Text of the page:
Title: Truth and Baskets
Word Count 1431
Truth and Baskets
“Skerries was his name?”
Christofer asked this again though she had told him already. Mistress Smith had recovered herself pretty completely now. Christofer had fetched a clean damp cloth at her direction, and her arnica salve. She sipped at the wine he had heated for her, and tried a smile. In the light of the hearth I could see that she was still pale, but she was fitting this day into her past already.
He was doing the same. It quieted him. There was no evidence here of the roaring boy of Hog lane, or the sharp tongued brittle poet. His hands were kind, and his brow contracted with worry. He eased himself down to sit at her feet, at the hearths edge.
“Aye, Skerries the other man called him.”
“The other man, can you describe him?”
“Hmm. He was plump, his hair brown, but balding, you know, on the sides. He was dressed like a tradesman, a leather jerkin, but clean. His speech was – just ordinary.”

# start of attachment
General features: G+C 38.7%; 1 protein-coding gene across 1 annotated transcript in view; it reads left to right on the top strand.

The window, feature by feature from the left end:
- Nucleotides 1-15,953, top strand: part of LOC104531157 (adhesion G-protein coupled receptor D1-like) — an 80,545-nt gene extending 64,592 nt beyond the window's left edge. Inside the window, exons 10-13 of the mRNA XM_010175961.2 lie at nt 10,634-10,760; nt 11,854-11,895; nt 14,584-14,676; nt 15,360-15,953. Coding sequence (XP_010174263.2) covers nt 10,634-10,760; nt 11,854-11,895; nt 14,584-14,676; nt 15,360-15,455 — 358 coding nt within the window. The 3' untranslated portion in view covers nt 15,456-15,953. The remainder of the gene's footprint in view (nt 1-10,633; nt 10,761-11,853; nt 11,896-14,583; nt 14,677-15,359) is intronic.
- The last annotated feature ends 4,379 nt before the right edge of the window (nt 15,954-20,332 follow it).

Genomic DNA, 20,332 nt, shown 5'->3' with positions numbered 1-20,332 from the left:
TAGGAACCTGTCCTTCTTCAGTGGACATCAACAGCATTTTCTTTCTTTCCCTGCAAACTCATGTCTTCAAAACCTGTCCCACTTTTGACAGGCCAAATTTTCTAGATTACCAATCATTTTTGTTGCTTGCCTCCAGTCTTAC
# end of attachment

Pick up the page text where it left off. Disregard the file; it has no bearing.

Mistress Smith made a regretful moue at the description. “I am sorry, Doctor Marlowe. I suppose that could be anyone, but he said he knew you. He pushed past me-- I tried to stop him.”
Her smile had gone again and her hands clenched, and I could see, in the slant of the light, how her skin was thin with age.
“I do know him.” Christofer's voice was low and flat. “I will see that he never troubles you again. I am sorry I brought this to your door.”
We sat a little longer, in silence. Eventually she stood, shook her heavy skirts out and doused the light. The fire on the hearth was burned down now to a tumble of grey and red. Kit and I went up the stairs in that light, as children do.